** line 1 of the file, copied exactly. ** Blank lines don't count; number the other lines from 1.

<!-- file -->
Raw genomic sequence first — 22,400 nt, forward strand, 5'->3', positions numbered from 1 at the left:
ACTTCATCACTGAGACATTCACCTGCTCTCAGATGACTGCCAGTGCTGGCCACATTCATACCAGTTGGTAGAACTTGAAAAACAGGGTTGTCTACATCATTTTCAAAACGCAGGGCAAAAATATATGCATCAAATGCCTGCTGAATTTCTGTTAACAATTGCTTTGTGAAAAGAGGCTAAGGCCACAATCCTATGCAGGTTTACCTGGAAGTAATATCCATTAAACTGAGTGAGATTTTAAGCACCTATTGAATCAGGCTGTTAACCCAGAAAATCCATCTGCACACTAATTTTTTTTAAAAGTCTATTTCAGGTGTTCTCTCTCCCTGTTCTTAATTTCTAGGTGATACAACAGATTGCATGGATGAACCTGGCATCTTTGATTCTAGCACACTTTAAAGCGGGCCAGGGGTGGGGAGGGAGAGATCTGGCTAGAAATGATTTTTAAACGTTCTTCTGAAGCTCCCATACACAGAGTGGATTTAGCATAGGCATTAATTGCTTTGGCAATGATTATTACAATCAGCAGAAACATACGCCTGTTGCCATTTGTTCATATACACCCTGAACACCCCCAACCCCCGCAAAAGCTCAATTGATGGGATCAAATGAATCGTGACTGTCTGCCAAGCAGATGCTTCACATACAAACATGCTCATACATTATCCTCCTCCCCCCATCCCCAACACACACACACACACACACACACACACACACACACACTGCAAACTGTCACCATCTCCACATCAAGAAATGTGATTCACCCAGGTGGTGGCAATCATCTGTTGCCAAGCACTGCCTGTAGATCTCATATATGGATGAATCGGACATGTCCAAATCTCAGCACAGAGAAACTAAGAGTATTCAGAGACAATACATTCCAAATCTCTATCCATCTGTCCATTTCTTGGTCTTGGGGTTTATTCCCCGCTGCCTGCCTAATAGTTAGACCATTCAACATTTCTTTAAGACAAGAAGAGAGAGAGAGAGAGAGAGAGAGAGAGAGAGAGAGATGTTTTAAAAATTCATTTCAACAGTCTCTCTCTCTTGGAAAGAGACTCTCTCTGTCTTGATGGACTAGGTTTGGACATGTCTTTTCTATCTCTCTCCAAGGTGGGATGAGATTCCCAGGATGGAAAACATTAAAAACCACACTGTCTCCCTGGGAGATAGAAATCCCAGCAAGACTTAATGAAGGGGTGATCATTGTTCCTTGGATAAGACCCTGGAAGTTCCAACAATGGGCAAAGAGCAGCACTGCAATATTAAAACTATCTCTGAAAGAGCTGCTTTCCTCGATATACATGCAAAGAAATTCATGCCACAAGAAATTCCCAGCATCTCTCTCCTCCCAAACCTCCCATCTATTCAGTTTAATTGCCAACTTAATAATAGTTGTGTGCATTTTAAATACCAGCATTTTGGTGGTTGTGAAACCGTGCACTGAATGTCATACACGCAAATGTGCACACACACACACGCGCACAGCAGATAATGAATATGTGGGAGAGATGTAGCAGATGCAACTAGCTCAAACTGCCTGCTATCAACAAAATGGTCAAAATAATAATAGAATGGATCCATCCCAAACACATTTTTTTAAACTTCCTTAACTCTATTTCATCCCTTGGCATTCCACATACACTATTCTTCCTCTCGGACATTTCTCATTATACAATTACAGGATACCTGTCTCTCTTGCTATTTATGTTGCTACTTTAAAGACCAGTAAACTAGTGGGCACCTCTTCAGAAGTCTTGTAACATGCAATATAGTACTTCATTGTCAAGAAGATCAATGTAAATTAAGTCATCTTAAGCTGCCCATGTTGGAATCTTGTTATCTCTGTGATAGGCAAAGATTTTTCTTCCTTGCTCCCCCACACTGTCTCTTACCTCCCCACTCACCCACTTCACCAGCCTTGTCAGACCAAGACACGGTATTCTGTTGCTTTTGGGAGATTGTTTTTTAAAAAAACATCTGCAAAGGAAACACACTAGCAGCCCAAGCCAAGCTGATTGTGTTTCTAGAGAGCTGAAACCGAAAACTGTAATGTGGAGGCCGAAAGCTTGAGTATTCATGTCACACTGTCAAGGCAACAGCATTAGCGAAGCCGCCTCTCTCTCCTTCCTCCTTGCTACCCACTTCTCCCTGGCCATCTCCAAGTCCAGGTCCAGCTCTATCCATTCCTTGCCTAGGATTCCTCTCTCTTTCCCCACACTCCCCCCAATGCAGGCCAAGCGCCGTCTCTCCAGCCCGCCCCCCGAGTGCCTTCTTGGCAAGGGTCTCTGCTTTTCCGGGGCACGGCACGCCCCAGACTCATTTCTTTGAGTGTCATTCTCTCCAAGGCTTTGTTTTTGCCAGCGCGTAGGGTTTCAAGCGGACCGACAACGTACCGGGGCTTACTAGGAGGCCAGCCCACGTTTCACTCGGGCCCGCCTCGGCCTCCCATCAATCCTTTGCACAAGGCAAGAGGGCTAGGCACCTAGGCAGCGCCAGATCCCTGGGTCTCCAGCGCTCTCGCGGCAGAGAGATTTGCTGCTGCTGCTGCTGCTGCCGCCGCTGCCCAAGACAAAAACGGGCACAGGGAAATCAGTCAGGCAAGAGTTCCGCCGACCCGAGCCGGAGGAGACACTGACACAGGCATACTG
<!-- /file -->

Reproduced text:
Raw genomic sequence first — 22,400 nt, forward strand, 5'->3', positions numbered from 1 at the left: